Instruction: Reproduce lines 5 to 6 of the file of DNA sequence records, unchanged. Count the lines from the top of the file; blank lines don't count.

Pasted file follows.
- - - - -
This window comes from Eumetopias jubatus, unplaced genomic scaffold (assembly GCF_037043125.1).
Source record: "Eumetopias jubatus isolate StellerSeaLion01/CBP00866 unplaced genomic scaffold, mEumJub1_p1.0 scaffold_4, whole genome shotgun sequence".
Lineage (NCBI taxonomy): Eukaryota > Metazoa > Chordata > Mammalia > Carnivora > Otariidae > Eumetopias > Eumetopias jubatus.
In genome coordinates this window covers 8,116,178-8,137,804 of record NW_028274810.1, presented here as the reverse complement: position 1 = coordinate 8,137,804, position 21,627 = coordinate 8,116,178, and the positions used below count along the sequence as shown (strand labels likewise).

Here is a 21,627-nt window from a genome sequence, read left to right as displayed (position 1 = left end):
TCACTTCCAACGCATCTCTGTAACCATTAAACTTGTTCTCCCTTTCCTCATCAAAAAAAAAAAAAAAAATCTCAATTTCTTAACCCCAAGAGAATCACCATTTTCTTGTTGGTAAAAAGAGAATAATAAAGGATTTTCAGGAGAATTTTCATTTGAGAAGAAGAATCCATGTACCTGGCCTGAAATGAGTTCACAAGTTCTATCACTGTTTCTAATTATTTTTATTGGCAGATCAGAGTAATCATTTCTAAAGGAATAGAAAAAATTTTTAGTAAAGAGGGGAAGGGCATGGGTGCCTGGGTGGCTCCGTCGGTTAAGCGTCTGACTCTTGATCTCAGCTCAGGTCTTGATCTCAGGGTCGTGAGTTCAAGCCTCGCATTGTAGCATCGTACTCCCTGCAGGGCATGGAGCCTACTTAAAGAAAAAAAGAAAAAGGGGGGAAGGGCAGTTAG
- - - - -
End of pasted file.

Here is a 21,627-nt window from a genome sequence, read left to right as displayed (position 1 = left end):
TCACTTCCAACGCATCTCTGTAACCATTAAACTTGTTCTCCCTTTCCTCATCAAAAAAAAAAAAAAAAATCTCAATTTCTTAACCCCAAGAGAATCACCATTTTCTTGTTGGTAAAAAGAGAATAATAAAGGATTTTCAGGAGAATTTTCATTTGAGAAGAAGAATCCATGTACCTGGCCTGAAATGAGTTCACAAGTTCTATCACTGTTTCTAATTATTTTTATTGGCAGATCAGAGTAATCATTTCTAAAGGAATAGAAAAAATTTTTAGTAAAGAGGGGAAGGGCATGGGTGCCTGGGTGGCTCCGTCGGTTAAGCGTCTGACTCTTGATCTCAGCTCAGGTCTTGATCTCAGGGTCGTGAGTTCAAGCCTCGCATTGTAGCATCGTACTCCCTGCAGGGCATGGAGCCTACTTAAAGAAAAAAAGAAAAAGGGGGGAAGGGCAGTTAG